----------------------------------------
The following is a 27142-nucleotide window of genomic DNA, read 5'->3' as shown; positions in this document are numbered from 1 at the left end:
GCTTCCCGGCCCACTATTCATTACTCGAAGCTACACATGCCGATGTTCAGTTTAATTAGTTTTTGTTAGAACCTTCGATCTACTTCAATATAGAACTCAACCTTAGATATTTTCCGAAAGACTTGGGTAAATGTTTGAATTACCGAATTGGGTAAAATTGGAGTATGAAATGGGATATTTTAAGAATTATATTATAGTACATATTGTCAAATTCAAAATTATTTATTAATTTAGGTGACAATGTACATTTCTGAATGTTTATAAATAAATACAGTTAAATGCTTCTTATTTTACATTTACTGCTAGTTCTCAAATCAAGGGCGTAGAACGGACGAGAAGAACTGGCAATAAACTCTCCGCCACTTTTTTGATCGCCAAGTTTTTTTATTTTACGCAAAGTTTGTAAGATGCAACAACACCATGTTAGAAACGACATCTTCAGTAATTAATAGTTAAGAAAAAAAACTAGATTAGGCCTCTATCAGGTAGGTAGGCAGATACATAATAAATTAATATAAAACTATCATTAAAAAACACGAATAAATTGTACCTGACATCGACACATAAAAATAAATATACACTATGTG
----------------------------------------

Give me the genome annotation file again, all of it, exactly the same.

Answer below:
The following is a 27142-nucleotide window of genomic DNA, read 5'->3' as shown; positions in this document are numbered from 1 at the left end:
GCTTCCCGGCCCACTATTCATTACTCGAAGCTACACATGCCGATGTTCAGTTTAATTAGTTTTTGTTAGAACCTTCGATCTACTTCAATATAGAACTCAACCTTAGATATTTTCCGAAAGACTTGGGTAAATGTTTGAATTACCGAATTGGGTAAAATTGGAGTATGAAATGGGATATTTTAAGAATTATATTATAGTACATATTGTCAAATTCAAAATTATTTATTAATTTAGGTGACAATGTACATTTCTGAATGTTTATAAATAAATACAGTTAAATGCTTCTTATTTTACATTTACTGCTAGTTCTCAAATCAAGGGCGTAGAACGGACGAGAAGAACTGGCAATAAACTCTCCGCCACTTTTTTGATCGCCAAGTTTTTTTATTTTACGCAAAGTTTGTAAGATGCAACAACACCATGTTAGAAACGACATCTTCAGTAATTAATAGTTAAGAAAAAAAACTAGATTAGGCCTCTATCAGGTAGGTAGGCAGATACATAATAAATTAATATAAAACTATCATTAAAAAACACGAATAAATTGTACCTGACATCGACACATAAAAATAAATATACACTATGTG